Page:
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A few thoughts about some concepts that could help clarify the vocabulary of the therapeutic “relationship.”
I don’t like using the concept of “relationship.” Too wide, too vague. Of course, I know that a relationship can be healing, and I also know that every psychopathology has be created by relationship. So, step by step, I will try to explore some components of the therapeutic “relationship,” which could narrow our focus and contribute to unfolding and understanding what happens in this specific face to face. “Intimate” is an interesting concept because it belongs both to the innermost and to a special kind of very close way of being together. Perhaps “encounter” might be considered as an extension of our paradigm of “contact,” when contact rises and grows between two people. “Love” is often referred to, in our therapeutic context. Is it an appropriate reference? What about “tenderness,” which seems to better designate a therapeutic attitude that does not exclude confrontation or distance. A few tracks that need to be pursued…
Jean-Marie Robine has been a clinical psychologist and psychotherapist since 1967 and a Gestalt therapist since 1976. After more than 15 years as a psychologist, then a director, in a public health service for children, adolescents, and their families, he created in 1980 the Institut Français de Gestalt-thérapie (IFGT), the first Gestalt institute in France. To date, it has trained hundreds or maybe thousands of Gestalt therapists not only in France but also in Europe, Eastern Europe, Africa, the USA, and Latin America.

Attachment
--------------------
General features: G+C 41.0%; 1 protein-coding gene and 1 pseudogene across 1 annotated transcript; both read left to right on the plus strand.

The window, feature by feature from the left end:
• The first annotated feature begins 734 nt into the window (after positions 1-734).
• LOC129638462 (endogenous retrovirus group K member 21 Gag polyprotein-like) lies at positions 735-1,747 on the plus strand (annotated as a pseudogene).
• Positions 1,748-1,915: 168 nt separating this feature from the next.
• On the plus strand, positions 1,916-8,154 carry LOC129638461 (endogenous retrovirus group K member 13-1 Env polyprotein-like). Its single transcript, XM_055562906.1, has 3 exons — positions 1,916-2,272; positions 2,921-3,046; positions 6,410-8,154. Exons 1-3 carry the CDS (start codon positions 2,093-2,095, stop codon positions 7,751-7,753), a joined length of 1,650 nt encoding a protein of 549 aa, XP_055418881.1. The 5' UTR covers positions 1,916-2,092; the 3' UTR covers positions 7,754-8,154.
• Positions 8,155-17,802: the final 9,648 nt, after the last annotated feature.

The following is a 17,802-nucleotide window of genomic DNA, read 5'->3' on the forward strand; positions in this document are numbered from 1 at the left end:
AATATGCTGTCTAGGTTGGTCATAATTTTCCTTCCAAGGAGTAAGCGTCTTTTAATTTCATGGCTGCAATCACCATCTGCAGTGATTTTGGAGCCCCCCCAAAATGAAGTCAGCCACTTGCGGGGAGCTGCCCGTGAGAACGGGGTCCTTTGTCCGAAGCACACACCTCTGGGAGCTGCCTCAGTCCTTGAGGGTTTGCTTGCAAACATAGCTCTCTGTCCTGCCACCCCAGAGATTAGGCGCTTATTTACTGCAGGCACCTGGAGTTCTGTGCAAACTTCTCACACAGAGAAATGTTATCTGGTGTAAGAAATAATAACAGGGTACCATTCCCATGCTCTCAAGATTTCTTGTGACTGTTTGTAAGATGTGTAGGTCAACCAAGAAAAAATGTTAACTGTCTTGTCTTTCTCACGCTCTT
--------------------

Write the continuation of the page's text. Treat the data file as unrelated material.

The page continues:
He was a co-creator of the Societé Française de Gestalt, then of Collège Européen de Gestalt-thérapie, national societies for Gestalt therapy, and the European Association for Gestalt Therapy. He was also the president of EAGT in the early 1990s.
In addition, Jean-Marie created the two French journals for Gestalt therapy and was their editor-in-chief for several years. Then he opened a nonprofit organization for publishing a series of Gestalt therapy books, l’Exprimerie, as a division of IFGT. More than 50 Gestalt therapy books, originals and translations, have been published, mostly in French but also some in English. He has authored or edited nine Gestalt therapy books, which have been translated into several languages. He is the co-editor and publisher of the last manuscript from Fritz Perls – with wonderful comments from several famous colleagues – already available in many languages, and also the editor of Self: A Polyphony of Contemporary Gestalt Therapists, published in many languages.
Now retired from heading IFGT, he remains the organizer and coordinator of its international programs, teaching mostly abroad some supervision groups, postgraduate programs, and training for supervisors and trainers, but also enjoys his (partial) retirement in the countryside near Bordeaux to grow his vegetables and fruit trees.